As buyers contend with financing—and finding—a home in their price range, their confidence in their prospects is waning.
In the final quarter of 2018, 34 percent of buyers felt it was ideal to make a purchase, according to the latest National Association of REALTORS® (NAR) Housing Opportunities and Market Experience (HOME) survey—a departure from 39 percent the last quarter and 43 percent the previous year.
What’s more, 37 percent of buyers felt it was not ideal to make a purchase—an increase from 28 percent the prior year.
According to Lawrence Yun, chief economist at NAR, affordability is the culprit, with buyers concerned not only about escalating prices, but also about their ability to get a larger mortgage.
“Consistently fast-rising home prices well in excess of income growth over recent years have left buyers frustrated, while slowly enticing would-be sellers to consider listing,” says Yun.
The disparity is dramatic. From 2012 to 2018, home prices surged 44 percent, according to NAR. The average hourly wage? Sixteen percent.
Buyers have noticed the shift. Overall, 63 percent of respondents to the survey believe homes in their market have risen in value; 67 percent of homeowners and 56 percent of renters feel the same. Forty-one percent of overall respondents, however, believe prices are set to “stay the same.” In November, the country’s median price was $257,700, an increase of 4.2 percent year-over-year, NAR recently reported.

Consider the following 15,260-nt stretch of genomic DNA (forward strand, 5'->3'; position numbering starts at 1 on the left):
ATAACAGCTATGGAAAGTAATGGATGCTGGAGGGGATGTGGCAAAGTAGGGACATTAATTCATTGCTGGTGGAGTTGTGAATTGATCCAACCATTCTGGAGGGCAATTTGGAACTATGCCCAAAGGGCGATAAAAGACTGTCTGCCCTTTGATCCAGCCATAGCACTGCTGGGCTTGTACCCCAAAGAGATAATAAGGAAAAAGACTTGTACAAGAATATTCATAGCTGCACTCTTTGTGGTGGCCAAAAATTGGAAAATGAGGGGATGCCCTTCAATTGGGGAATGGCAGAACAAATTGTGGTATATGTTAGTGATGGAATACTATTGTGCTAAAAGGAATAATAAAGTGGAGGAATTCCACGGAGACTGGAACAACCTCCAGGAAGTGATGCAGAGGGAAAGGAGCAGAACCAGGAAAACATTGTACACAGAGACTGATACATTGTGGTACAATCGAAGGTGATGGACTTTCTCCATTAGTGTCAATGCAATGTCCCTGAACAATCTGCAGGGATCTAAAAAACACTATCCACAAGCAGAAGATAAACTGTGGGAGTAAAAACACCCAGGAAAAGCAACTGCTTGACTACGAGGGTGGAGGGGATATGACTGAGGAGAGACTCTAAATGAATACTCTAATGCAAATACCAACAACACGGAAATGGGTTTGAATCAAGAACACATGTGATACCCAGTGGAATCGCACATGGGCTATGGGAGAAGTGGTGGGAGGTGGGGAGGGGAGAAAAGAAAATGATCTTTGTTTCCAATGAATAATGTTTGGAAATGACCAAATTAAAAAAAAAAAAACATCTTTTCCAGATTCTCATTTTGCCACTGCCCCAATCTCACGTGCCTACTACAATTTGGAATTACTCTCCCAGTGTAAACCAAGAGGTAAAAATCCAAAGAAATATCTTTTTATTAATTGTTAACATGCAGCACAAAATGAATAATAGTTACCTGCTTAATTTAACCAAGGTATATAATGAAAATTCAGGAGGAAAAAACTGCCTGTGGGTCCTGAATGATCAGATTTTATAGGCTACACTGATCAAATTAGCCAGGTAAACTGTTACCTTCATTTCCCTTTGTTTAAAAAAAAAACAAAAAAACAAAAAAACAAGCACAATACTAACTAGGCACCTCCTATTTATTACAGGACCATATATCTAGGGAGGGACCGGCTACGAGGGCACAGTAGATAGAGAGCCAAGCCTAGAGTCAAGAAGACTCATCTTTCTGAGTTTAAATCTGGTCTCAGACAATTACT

Among aspiring homeowners, 30 percent believe it will be “somewhat difficult” to get a mortgage; 29 percent believe it will be “difficult,” according to the survey.
With the economy and housing linked, 59 percent of respondents believe the economy is improving. The majority of those, paradoxically, reside in the West, where buyer optimism has starkly soured.
“The West region has a strong job-creating economy, yet it is the West region showing the weakest buyer sentiment because the West region is the least affordable,” Yun says.
To head off homebuyers’ struggles, affordable homes are needed, according to Yun, who cites the Qualified Opportunity Zones Program, a provision of the Tax Cuts and Jobs Act, as a possible solution.
“Perhaps some communities designated as Opportunity Zones can draw real estate developers using tax incentives to build affordable housing,” says Yun.
For more information, please visit www.nar.realtor.